There are many euphemisms for the current corporate climate, from “business unusual” to “a new normal.” Suffice to say, normal implies a state of stasis that today’s business leaders should consider contrary to business objectives.
For both the future of work and the key question of employee well-being, case studies, workforce insights and a perspective on the trends can equip leaders with the right tools to weather not just the pandemic – but what is certain to be a next few months and even years of rapid change.
In the near term, however, it’s important to begin with a thorough assessment of what is currently happening at enterprise organizations, and to leverage low-hanging fruit to drive simple wins, particularly as they relate to one key sector of the future of work: talent engagement.
Consider these 10 ways to drive success in 2020 that can start today and set enterprises up for success both now and in the future.
1. Review Your Talent Mix
Many agile organizations have moved towards articulating an ideal talent “mix” in the wake of COVID-19. It’s no surprise that many enterprises cut FTE talent during the pandemic, either as a result of reduced business or to shift operating models for cost and labor efficiency. Now, as business begins to pick back up, organizations are left with a strategic question – how to do I remain viable without simply re-committing to cost?
The answer is not as simple as to simply engage a large pool of contract labor. Through a workforce optimization exercise, MBO can help organizations decide the best way to structure independent talent as part of a strategic long-term organizational goal, as well as consult on how to leverage a combination of FTE, offshore, and highly skilled IC talent to maximize results.
More than 70 percent of organizational leaders hope to grow or maintain the size of their IC programs in the wake of COVID-19, a recent poll conducted by MBO Partners found, indicating that increased use of contingent labor will remain a priority both later this year and even into 2021. Those who articulate a plan and work towards implementation of a modern business model first will lead the pack.
2. Understand the True Cost of Independent Contractors to Your Organization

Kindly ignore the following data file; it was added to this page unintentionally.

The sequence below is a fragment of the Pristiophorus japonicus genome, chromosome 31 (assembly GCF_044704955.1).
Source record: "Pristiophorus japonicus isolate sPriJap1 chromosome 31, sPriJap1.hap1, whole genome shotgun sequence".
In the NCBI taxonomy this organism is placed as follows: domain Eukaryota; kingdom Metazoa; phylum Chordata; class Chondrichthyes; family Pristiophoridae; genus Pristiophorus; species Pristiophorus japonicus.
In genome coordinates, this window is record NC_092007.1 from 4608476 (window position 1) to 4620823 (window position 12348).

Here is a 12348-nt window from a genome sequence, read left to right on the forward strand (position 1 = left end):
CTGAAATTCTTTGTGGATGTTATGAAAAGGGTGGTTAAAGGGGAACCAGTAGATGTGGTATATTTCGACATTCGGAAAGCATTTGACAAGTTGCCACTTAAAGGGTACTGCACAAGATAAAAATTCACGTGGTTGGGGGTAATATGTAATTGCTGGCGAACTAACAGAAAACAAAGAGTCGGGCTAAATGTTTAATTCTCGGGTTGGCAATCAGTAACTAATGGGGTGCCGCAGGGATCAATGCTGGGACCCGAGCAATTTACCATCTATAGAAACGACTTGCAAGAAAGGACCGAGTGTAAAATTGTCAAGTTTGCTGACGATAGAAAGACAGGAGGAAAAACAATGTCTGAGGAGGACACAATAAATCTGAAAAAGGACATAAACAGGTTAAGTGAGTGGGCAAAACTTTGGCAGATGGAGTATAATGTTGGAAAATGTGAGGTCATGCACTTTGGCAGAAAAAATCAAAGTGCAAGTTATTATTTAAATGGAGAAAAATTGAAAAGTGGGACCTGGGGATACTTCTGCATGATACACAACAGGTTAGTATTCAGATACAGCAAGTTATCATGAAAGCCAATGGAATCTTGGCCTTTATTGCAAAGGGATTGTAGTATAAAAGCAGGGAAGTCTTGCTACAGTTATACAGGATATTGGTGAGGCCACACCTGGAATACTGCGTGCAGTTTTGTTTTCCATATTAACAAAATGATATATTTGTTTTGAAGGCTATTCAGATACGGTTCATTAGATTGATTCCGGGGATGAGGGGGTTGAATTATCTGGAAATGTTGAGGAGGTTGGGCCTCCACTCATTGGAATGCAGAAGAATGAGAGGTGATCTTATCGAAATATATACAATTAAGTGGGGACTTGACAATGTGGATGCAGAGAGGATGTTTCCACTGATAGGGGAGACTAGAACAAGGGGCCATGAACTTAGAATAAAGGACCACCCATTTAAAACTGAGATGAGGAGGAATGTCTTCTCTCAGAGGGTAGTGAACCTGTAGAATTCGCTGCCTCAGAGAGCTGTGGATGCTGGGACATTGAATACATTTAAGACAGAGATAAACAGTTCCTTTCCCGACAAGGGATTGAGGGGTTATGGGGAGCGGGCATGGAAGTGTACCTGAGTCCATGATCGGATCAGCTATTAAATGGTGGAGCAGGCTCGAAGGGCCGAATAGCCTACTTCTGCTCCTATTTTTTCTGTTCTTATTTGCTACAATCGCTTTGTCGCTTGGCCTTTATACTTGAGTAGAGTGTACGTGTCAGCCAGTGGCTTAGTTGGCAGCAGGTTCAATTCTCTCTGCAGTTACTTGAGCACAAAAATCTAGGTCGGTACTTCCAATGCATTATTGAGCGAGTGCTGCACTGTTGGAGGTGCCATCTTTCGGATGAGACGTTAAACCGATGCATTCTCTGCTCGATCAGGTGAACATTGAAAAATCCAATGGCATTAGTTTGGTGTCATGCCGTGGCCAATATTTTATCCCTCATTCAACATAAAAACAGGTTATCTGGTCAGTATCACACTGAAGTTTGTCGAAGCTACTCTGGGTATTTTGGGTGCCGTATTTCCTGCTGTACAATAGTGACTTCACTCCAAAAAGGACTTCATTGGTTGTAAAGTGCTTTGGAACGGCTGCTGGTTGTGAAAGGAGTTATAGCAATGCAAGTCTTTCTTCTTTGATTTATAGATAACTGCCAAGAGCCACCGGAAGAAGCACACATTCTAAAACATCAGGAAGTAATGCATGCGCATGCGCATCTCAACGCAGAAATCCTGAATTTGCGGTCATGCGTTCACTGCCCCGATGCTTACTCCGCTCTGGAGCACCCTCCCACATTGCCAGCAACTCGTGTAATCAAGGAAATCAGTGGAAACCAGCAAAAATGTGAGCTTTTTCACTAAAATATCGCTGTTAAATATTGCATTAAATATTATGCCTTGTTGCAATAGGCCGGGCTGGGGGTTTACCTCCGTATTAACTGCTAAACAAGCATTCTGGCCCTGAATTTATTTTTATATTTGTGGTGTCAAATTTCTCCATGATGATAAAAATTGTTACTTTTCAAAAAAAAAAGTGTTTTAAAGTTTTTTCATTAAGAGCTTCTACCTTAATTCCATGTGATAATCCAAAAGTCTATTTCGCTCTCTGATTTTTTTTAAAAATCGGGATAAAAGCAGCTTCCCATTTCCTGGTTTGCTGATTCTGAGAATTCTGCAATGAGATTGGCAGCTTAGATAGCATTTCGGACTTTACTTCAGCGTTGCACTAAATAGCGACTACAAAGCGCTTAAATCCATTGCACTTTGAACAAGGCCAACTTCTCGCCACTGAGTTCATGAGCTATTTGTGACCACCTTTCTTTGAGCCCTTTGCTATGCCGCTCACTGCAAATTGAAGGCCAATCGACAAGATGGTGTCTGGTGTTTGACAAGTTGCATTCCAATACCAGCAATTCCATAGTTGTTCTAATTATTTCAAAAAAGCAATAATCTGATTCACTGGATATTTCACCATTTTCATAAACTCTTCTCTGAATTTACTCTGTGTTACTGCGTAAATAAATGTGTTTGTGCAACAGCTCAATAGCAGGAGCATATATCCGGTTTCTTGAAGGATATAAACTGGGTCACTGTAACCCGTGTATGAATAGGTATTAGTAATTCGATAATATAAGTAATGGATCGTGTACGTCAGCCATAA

Getting one’s head around independent contractor engagement costs is easier said than done. First, one must have a centralized independent contractor engagement program, ideally one that eliminates rogue spend and appeals to a broad range of engagement types. Many organizations will need to understand not just how much is currently spent on contract and independent labor, but how this talent is sourced, managed, and paid. It is likely that initial figures are low or inaccurate, due to siloed or incomplete data, and that many managers have engaged talent in a less-than compliant manner, such as paying them with a credit card or engaging one-off contactors via a non-vetted talent marketplace. These so called ‘rogue’ engagements can open an enterprise to misclassification risk, prevent true spend auditing, and derail attempts to create a cohesive, Client of Choice style engagement program. Waiting until an issue emerges can be a costly mistake.
To understand the true cost of engagement programs, one must understand both how talent is currently being engaged, be it via direct sourcing, third party marketplaces, or staffing firms, but also how programs are implemented and adopted broadly throughout the organization. When senior leadership declares that use of independent labor is a strategic priority and facilitates implementation of a strategic program for engagement, then one can begin to not only realize, but to manage and drive down costs.
Another value of executive buy-in comes from clearly and centrally articulated policies, which can benefit both enterprise and talent. When management designs a holistic program for sourcing, managing, paying and engaging talent, both costs of procurement and execution for a program decrease, and adoption and satisfaction increase.
Many organizations indicate that they are still somewhat in flux with 2020 plans, which seems only natural given the fast-changing business landscape. As such, we’ve seen great success with the creation and branding of proactive talent ‘pools,’ or areas of future strategic growth.
MBO will work hand-in-hand with clients to recommend areas for pools based on program-level and competitive industry data, as well as guide proactive marketing and outreach for these pools to ensure proper expectations at the IC level.
In the current business climate, it’s likely that many enterprise organizations have needed to reduce current FTE labor force, either through layoffs, early retirement, or strategic furloughs. But savvy organizations can use their alumni population to their advantage. Many ICs find their first client in their prior employer.
Savvy enterprises would do well to look at alumni populations as a potential community to engage, strategically inviting former FTEs to talent pools, community groups, and offering inside opportunities for IC engagements. MBO Partners is the only platform to offer multiple engagement services, ranging from a straightforward payroll program to a streamlined vendor management initiative, allowing enterprises to leverage talent however they wish to engage, while remaining compliant.
Our clients benefit from customized consultations on the best ways to set up and manage these programs, ranging from a targeted transition management to proprietary marketplace set up and design.